Stack Outmaneuvering Sacco Stuns, Enrages Hudson Democratic Establishment

Stack and Sacco

Suddenly the thought of a New Jersey political structure without state Senator Nick Sacco of Hudson County hurled itself against the wall of the establishment with considerable force.

It wasn’t too long ago (2013) that Sacco – on a deal he cut with South Jersey – made his slate mate Vinny Prieto – the speaker.

“I need a Sacco,” another senator, not a Hudson resident – puttering around the chamber – said out loud, trying to communicate the value of having a boss managing one’s political career.

Sacco is that guy, that boss.


Now, he was the 2021(2) version of state Senator John Girgenti (D-35).

A redistricting casualty.

“This is embarrassing,” seethed a Hudson source, as he glanced at the Tom DeGise letter demanding a delay in the redistricting vote, set for 2 p.m. “Humiliating and embarrassing.”

It made Hudson leadership, and specifically the once mighty Sacco – look weak.

Sacco had a pick on the redistricting commission – Cosmo Cirillo – and his key inner circle ally, Joey Muniz, running radar.

Sources from within the Sacco mothership quickly began pointing fingers at them.

They also, however, grimly acknowledged the deft touch of state Senator Brian P. Stack (D-33) in outworking Sacco’s operatives behind the scenes.

Stack has close ties to former state Senator (and sitting Port Authority Chairman) Kevin O’Toole, whose chief ally, fellow Republican Al Barlas, occupied the co-chairmanship of the apportionment commission. Stack is also close to Middlesex County’s Gary Taffet, who also occupies a seat on the commission. Unconventional ties maybe, but ties nonetheless; and the kind of improvisation Stack – denied the chairmanship of the Hudson County Democratic Organization a couple of years ago – implemented as a means of staying ahead of the lumbering Sacco-DeGise organization he had once hoped to lead and reform.

“Hudson looks awful right now,” a Hudson source, who sounded like he was in the fetal position on the other end of the telephone, groaned.

Progressives hailed the creation of another Jersey City-based state senate seat and the potential to make it a Unity map-friendly senator, in the name of wrenching state political power out of the hands of decaying old white guys.

That was one way of looking at it.

But another way of seeing it, a source insisted, just months removed from Governor Phil Murphy’s squeak-out victory over Republican challenger Jack Ciattarelli, was that the likely sacrificing of Sacco meant the vaporization of 10,000 bankable Democratic votes in a statewide contest.

“How do you put two guys who get you 20,000 votes against each other?” another source raged.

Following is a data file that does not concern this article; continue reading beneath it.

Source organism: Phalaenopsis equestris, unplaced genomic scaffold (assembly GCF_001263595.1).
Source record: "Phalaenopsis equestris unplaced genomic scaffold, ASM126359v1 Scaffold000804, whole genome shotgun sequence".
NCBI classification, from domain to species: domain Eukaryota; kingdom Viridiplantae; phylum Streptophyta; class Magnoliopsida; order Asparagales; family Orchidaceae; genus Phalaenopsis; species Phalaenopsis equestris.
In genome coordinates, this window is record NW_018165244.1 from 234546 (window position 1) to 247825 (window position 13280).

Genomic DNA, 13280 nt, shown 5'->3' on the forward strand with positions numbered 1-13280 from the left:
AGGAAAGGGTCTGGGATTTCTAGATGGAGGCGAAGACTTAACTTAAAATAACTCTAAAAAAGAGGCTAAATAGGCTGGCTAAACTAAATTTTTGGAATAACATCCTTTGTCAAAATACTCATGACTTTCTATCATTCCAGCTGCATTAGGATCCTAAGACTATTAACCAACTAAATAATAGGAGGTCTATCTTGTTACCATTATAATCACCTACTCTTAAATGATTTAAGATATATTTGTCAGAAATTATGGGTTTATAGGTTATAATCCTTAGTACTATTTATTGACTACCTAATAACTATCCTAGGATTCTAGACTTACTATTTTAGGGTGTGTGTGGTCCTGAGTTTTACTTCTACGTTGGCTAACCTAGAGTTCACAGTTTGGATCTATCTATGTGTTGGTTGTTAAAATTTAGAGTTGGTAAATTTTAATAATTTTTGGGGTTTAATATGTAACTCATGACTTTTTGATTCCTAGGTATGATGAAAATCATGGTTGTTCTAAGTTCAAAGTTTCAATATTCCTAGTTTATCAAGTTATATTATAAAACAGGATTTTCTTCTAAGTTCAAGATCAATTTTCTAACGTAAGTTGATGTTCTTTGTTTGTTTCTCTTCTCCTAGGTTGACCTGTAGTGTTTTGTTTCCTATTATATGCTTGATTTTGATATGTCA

The day’s developing events unleashed tirade after behind the scenes tirade about the condition of the party in Hudson.

The organization allowed the flushing out of office of a talent like Assemblyman Nick Chiaravalloti (D-31), a source fretted out loud, in order to appease Bayonne Mayor Jimmy Davis, because Davis wanted to be like Sacco. “Now Davis is in the fight of his life and Sacco’s going to be gone,” the source raged. “What the hell is going on around here?”

The fight between Stack and DeGise (backed by Sacco) didn’t end when DeGise’s daughter, HCDO Chair Amy DeGise, beat Stack. Rather, the underground rivalries intensified, or at the very least maintained the structure as it existed, delayed a wider transformation, and deepened a sense of self-preservation – with Stack ultimately finding other means to survive, knowing that his loss of the chairmanship strengthened at least one dimension of Sacco’s game.

“Nick, with the support of the HCDO, was trying to control the process through Joey and Cosmo,” the source repeated, almost in a haze of disbelief.

That senator – from another place, not Hudson County – some time ago in the halls of the Statehouse wringing hands over not having power player Sacco in his corner could likely not have foreseen a moment like this, where the scraps of bosses from both parties, frayed by their own losses, pasted together in unconventional fashion on behalf of Stack, supposedly the GOTV king but not a finesse backroom player, got the better of a boss who infrequently failed to have the upper-hand when it came to statewide politics, and never in Hudson County – until, apparently, now.


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